Monday, May 19, 2008

Books You Can Visit

The old debate of whether the book or the movie made from the book is best might someday be replaced by one asking whether the book's website is better than the book itself.

NPR has an article about debut novelists who are using websites to interact with readers and add to the story they've told in their books. Both of the imaginative sites highlighted in the article offer enough fun to entice those who have already read the novels and those who may be thinking about reading them into making return visits.
Avideh Bashirrad, deputy director of marketing at Random House, says that a book Web site has to be dynamic and attractive and should deliver information that isn't in the book.

"A letter from the author, for instance, directly to the readers, or even an invitation to e-mail the author directly, that kind of thing is really important to readers," says Bashirrad. "To be able to reach out to them makes readers feel really special and also builds loyalty."
Marisha Pessl has a site for Special Topics in Calamity Physics and Charles Bock has one for Beautiful Children. I haven't read Beautiful Children but enjoyed wandering around the site so it must be working. As for Calamity Physics, I didn't take to the book at all and really had to work to finish it but the website was lots of fun. It's starting to look as if authors are definitely going to have to put a webmaster on the payroll in order to keep up in the changing world of publishing.

The article sidebar also has these book website links:

Mergers and Acquisitions - Dana Vachon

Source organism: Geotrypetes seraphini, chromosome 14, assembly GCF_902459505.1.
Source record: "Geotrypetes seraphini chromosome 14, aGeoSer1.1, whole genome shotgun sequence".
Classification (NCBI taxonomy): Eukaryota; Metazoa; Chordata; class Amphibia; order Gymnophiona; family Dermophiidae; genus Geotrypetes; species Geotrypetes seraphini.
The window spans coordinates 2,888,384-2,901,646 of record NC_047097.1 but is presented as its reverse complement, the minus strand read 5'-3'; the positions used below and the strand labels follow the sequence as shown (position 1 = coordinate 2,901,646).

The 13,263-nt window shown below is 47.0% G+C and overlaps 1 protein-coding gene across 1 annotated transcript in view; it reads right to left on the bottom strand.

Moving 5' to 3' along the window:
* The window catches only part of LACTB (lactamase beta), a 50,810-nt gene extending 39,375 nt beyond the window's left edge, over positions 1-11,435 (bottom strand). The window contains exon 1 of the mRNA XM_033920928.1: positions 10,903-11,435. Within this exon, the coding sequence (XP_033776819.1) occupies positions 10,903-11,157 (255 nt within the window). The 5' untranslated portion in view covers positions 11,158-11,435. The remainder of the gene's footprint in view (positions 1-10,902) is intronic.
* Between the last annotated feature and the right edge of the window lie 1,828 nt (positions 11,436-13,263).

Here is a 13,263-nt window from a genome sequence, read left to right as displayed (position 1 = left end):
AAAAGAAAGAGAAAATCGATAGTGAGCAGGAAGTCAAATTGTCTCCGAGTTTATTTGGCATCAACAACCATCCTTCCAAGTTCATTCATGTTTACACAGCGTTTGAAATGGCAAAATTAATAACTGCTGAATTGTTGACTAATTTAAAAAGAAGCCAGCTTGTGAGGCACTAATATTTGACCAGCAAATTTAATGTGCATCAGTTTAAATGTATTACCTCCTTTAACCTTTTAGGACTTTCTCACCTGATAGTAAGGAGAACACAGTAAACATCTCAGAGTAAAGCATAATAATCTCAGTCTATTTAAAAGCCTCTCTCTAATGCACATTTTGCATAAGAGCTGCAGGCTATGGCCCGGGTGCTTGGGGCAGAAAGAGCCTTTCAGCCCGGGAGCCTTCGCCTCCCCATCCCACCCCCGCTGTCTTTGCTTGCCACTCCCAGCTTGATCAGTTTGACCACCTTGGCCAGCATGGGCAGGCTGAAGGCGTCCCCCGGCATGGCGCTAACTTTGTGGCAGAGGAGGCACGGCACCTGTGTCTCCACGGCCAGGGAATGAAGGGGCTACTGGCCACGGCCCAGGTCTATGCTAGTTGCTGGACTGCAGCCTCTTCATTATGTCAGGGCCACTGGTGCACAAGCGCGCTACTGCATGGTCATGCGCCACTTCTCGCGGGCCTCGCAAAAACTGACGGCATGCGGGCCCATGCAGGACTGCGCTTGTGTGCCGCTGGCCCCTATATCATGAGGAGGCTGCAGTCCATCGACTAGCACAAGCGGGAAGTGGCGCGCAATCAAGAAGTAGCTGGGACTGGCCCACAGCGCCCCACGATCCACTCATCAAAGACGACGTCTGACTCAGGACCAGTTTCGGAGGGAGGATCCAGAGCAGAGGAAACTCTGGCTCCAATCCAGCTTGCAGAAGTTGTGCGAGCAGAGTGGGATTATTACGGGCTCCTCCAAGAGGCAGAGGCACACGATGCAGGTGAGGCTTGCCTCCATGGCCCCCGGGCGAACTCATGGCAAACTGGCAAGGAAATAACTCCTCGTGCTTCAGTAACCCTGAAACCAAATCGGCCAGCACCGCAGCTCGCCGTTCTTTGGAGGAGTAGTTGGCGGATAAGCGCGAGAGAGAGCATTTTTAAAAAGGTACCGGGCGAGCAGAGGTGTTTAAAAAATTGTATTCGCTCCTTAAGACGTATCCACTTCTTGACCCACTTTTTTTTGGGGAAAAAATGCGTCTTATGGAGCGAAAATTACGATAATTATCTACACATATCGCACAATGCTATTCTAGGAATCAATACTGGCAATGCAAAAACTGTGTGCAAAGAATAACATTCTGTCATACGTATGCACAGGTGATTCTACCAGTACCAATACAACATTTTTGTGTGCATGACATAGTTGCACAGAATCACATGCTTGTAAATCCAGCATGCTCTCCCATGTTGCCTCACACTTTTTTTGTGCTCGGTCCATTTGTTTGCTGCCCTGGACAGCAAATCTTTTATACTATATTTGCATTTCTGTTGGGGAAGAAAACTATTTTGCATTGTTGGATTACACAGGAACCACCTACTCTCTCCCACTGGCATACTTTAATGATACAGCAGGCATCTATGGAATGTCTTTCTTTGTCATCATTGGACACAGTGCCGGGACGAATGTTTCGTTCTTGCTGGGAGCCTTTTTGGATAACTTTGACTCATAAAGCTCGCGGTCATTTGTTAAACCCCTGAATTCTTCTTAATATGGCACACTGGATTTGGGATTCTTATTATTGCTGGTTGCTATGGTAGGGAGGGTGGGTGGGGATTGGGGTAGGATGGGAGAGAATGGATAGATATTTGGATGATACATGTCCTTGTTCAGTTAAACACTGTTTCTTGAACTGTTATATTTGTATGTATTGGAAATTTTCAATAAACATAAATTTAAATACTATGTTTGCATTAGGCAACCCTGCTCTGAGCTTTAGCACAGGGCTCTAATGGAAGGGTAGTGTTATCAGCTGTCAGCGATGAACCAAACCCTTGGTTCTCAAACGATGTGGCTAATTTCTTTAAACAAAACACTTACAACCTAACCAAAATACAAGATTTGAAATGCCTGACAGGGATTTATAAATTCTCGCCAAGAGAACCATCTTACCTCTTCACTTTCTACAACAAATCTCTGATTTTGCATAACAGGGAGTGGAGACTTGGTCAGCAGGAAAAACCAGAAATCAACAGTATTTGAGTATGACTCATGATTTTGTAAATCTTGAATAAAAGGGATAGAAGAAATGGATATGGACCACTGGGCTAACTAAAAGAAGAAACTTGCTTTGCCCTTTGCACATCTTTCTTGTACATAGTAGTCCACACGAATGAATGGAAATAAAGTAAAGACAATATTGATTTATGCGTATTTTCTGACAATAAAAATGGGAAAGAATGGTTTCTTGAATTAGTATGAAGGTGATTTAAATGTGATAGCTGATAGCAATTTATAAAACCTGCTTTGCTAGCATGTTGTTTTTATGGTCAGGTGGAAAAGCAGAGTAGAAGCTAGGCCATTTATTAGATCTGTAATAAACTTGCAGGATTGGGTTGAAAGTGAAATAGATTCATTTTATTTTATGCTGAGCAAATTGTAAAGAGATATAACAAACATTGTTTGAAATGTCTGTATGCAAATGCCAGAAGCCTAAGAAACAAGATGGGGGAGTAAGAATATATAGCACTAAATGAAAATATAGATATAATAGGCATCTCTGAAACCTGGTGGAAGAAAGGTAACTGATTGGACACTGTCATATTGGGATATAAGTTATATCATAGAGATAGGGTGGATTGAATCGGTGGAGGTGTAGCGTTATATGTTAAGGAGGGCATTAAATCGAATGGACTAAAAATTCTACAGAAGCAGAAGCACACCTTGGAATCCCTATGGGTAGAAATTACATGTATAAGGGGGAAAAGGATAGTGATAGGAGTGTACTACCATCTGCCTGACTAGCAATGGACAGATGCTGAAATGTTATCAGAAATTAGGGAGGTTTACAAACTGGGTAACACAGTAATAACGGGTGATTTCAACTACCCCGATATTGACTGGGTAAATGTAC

Last Last Chance - Fiona Maazel

Heart-Shaped Box - Joe Hill


  1. Here's the perfect example, Jon Clinch's Finn website sponsored through Random House. A tad more upbeat than the book.

  2. Considering how many litbloggers are out there alone, I think authors/publishers that don't take advantage of the Internet are fools.

  3. Hey, Maggie, thanks for the "Finn" link. That was one of my favorite books from last year and I still have vivid impressions of what I read there.

  4. I agree, John. It's another tool that authors need to have in the old toolbox; anything that helps keep their names in front of the public has to help.

    The more outgoing authors that enjoy "talking" with their readers should do well on the internet...

  5. Sam, nothing is one thing anymore. You need to market through every channel imaginable -- so a book becomes book, web site, movie, YouTube video, audio book, blog posts, video game, etc.

    Some writers are even releasing soundtracks to the books they have written.

  6. Very true, and it makes me wonder about some of the older writers who aren't into this new technology and how they will continue to compete for book sales...possibly they are so established already that they don't have to worry about it.

    Authors are taking more responsibility for their own marketing than ever before and that has to be a good thing for more depending on others who don't always make the effort to do it right. If I had something to market, I think I'd prefer doing it myself.